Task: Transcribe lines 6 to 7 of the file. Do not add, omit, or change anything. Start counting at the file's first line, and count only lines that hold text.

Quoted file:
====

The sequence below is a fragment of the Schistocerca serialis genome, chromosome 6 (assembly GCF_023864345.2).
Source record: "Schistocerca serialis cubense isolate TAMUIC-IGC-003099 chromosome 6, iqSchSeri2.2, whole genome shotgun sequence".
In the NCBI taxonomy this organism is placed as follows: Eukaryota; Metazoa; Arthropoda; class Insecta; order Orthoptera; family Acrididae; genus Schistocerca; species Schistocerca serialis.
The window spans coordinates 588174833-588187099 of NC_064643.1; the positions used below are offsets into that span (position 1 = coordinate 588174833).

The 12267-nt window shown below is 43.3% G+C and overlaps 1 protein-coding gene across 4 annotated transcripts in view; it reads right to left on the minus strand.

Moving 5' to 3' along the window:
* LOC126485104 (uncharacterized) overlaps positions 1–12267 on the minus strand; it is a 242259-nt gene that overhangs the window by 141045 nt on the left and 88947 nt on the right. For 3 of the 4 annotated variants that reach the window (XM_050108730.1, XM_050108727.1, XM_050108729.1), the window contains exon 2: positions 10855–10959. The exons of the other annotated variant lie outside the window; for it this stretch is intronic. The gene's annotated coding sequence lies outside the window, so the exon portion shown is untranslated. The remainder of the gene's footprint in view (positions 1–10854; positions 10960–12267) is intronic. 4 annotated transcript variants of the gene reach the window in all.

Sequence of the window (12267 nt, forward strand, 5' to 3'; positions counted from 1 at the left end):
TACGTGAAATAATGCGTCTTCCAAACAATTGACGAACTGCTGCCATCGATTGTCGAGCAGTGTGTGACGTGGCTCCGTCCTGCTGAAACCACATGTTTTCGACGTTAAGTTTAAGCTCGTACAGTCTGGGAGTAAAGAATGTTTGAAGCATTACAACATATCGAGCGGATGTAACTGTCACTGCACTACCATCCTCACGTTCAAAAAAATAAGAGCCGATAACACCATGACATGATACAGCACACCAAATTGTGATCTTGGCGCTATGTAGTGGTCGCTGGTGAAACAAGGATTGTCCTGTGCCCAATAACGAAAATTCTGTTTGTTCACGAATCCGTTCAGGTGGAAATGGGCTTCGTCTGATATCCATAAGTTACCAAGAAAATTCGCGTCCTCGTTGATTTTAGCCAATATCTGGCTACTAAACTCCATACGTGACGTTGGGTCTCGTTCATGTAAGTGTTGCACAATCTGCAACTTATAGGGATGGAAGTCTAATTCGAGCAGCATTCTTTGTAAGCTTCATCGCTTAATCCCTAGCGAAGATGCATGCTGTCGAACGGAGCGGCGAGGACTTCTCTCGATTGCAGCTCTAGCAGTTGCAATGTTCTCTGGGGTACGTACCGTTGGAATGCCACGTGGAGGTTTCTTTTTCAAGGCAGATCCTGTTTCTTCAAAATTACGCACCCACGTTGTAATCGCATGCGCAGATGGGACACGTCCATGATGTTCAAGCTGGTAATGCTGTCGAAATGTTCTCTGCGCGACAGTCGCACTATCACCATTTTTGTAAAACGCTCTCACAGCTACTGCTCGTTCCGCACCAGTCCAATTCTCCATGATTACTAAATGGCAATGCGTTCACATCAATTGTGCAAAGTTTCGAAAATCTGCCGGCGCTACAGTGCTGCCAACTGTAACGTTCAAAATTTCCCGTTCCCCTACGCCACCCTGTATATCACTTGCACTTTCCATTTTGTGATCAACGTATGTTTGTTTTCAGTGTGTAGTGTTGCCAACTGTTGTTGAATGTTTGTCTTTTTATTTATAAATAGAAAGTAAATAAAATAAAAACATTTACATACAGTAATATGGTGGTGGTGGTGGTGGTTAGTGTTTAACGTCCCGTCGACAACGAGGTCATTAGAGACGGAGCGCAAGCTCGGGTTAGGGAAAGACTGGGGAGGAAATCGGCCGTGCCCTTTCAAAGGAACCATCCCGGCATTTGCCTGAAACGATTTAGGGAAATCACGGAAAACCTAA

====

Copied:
Moving 5' to 3' along the window:
* LOC126485104 (uncharacterized) overlaps positions 1–12267 on the minus strand; it is a 242259-nt gene that overhangs the window by 141045 nt on the left and 88947 nt on the right. For 3 of the 4 annotated variants that reach the window (XM_050108730.1, XM_050108727.1, XM_050108729.1), the window contains exon 2: positions 10855–10959. The exons of the other annotated variant lie outside the window; for it this stretch is intronic. The gene's annotated coding sequence lies outside the window, so the exon portion shown is untranslated. The remainder of the gene's footprint in view (positions 1–10854; positions 10960–12267) is intronic. 4 annotated transcript variants of the gene reach the window in all.